Dupuytren’s disease treatment
In some cases no treatment is necessary if the condition lies dormant, causes no problems and and does not progress.
The main treatments available in the UK are
- Radiotherapy. This is only used for early stages, and availability on the NHS is very limited.
- Needle release (=PNF, =NA) not every surgeon orNHS trust offers this.
- Open surgery (limited fasciectomy). This is the main treatment offered, but not until there is significant contracture
Surgery to straighten bent fingers has long been the established method of treatment, but in recent years new treatments have become available to deal with the earlier stages of the disease. Treatments such as Radiotherapy may nowbe available on the NHS depending on the local CCG’s funding, and from private clinics in the UK.
NICE has published a page with NHS guidelines, and mentions steroid injections, radiotherapy and surgery as treatment options.
In 2019 the NHS adopted new guidelines for Dupuytren’s surgical treatment. The new guidelines can be read and downloaded as pdf. Dupuytren Guidelines EBI consultation
Every treatment has it’s own risks and possible side effects, therefore the decision what treatment to opt for should be discussed with the doctor who would be giving that particular treatment. Not everyone gets side effects, but you need to know what may happen and be prepared for it.
You can download a PDF of our TreatmentLeaflet here, to see what treatment is possible at what stage.
We have a special YouTube channel for our webinars and videos. Here specialists explain more about the different treatment options and the rationale behind them, as well as what might be possible in the future. The channel can be found here:
The webinars we have done are:
7/ Four shorter videos that offer help with ‘resilience’, how to cope when you’ve been diagnosed and it all feels very overwhelming. 1 (Why me?)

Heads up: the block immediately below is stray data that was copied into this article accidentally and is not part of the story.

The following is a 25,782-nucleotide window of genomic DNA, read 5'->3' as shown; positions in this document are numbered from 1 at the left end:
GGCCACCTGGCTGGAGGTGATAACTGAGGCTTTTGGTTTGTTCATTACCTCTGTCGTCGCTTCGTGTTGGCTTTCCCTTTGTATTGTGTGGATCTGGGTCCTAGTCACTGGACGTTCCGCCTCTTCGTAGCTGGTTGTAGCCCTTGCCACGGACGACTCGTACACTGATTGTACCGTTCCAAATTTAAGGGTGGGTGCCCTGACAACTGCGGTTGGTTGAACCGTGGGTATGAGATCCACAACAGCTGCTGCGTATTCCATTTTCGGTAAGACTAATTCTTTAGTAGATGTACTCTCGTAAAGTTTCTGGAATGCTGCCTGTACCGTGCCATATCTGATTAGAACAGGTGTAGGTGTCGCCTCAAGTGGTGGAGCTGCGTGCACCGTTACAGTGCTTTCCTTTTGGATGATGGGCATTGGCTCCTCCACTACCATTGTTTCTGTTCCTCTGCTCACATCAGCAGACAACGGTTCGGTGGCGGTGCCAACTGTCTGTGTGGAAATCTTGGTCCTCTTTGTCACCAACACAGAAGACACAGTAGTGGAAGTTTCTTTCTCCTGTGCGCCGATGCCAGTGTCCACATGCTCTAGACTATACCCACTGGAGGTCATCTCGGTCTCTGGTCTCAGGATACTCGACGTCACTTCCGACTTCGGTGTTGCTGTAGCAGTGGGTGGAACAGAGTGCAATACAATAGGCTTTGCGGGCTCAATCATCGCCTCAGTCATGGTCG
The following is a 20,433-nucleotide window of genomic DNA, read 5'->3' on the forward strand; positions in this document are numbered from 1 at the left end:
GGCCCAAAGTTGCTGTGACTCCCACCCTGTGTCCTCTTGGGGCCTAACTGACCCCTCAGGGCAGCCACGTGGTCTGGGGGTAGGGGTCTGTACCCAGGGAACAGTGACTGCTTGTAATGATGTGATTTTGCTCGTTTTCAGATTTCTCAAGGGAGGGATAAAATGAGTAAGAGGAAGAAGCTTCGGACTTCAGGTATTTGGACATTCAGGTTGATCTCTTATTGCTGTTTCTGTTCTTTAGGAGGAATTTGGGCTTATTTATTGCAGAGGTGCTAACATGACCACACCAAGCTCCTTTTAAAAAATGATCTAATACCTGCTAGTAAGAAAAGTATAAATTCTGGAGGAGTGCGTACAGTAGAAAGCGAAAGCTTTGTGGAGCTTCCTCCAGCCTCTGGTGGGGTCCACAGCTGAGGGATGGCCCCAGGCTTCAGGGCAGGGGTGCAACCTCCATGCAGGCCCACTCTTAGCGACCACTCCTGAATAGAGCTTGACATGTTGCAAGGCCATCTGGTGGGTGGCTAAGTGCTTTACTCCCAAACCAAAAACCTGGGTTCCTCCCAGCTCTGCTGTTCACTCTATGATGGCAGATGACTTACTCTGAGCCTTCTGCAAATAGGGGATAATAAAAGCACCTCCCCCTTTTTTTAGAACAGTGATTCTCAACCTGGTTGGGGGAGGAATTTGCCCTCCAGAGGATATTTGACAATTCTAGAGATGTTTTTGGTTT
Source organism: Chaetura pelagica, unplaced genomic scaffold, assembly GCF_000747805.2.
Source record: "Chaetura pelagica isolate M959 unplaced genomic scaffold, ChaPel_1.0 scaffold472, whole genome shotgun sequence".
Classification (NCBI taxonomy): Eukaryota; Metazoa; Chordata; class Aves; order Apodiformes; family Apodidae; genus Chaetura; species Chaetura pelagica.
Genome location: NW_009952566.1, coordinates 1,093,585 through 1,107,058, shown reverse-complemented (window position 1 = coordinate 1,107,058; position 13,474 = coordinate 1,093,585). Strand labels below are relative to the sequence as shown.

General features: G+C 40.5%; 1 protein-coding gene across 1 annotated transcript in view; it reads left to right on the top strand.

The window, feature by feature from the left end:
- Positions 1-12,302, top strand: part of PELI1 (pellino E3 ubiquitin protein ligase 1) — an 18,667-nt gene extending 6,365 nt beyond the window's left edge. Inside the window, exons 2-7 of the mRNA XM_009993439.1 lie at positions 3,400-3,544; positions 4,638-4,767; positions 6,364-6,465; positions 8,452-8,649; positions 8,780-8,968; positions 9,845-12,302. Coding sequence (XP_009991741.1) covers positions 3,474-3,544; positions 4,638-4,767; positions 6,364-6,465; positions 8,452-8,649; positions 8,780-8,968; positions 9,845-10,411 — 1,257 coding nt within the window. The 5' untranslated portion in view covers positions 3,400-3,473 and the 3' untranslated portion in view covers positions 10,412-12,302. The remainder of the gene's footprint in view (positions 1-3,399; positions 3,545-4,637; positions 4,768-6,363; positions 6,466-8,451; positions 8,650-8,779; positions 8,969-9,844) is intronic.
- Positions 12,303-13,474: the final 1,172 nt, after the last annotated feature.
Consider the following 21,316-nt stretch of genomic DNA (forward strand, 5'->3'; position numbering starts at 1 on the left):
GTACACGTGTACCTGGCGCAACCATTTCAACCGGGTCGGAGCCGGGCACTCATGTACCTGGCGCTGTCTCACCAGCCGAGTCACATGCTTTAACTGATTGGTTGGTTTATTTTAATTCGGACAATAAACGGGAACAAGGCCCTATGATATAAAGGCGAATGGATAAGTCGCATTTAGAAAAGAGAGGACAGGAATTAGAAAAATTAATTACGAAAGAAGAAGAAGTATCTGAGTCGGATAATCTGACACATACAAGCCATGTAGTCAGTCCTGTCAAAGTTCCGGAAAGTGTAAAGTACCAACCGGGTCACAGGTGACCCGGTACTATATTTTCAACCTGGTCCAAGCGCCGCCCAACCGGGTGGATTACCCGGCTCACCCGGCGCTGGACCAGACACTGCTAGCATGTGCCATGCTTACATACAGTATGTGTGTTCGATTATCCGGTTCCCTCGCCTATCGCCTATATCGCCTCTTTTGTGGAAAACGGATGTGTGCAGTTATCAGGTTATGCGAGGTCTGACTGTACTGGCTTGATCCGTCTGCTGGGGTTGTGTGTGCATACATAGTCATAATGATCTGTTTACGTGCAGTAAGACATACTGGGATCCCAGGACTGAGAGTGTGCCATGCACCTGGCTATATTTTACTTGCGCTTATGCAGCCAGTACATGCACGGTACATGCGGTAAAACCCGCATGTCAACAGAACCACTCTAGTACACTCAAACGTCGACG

2 (What can I do?)
3 (How bad will it get?)
4 (Whose advise do I trust?)
For an overview of Dupuytren’s Disease, the treatments of contracture and longterm prognosis, this video of Dr Eaton is very good.
Stage N, N1 – nodules and cords, slight or no contracture
In cases where treatment by injection or surgery is not yet required some people would like to try massage or exercises to keep their hand and fingers as flexible as possible. Although this has not been proven to stop the need for surgery, a lot of patients find it benefits in reducing pain and maintaining handfunction longer.
Radiotherapy – shows promising results of halting or slowing any progression of the disease, but has minor side-effects, such as dry skin and is not always effective. It is only effective during the active or proliferation phase when nodules are growing and cords may be developing. This is often accompanied by symptoms of soreness, tingling, aches, and so on.
If there are no signs of activity then you should wait and see, but examine and possibly photograph your hands regularly for signs of changes.
Corticosteroid injections – such as Triamcinolone have been used with some success by some Doctors but are not recommended by NICE in the UK.
Stage 1 and 2 – slight to moderate contracture
Needle Aponeurotomy – is a good option if any contracture is not too severe and if the cord is well away from tendons and nerves in the hand.
Collagenase injection ( Xiapex) –No longer routinely available in Europe, Asia or Australia anymore from the beginning of 2020. Has good results for contracture but carries a small risk of tendon rupture. It works by dissolving the strands of tissue in the cords or strings. Some patients need may a second injection. In most cases the contracture is straightened by the doctor the following day or a few days after the injection.
Stage 3 and 4 – severe contracture
Surgery – there are different types and your your surgeon will decide which is needed. Surgery is advised when the MCP joint (the one that connects the finger to the hand) is more than 40% bent, or the PIP joint (second finger joint from the tip) is more than 20% bent.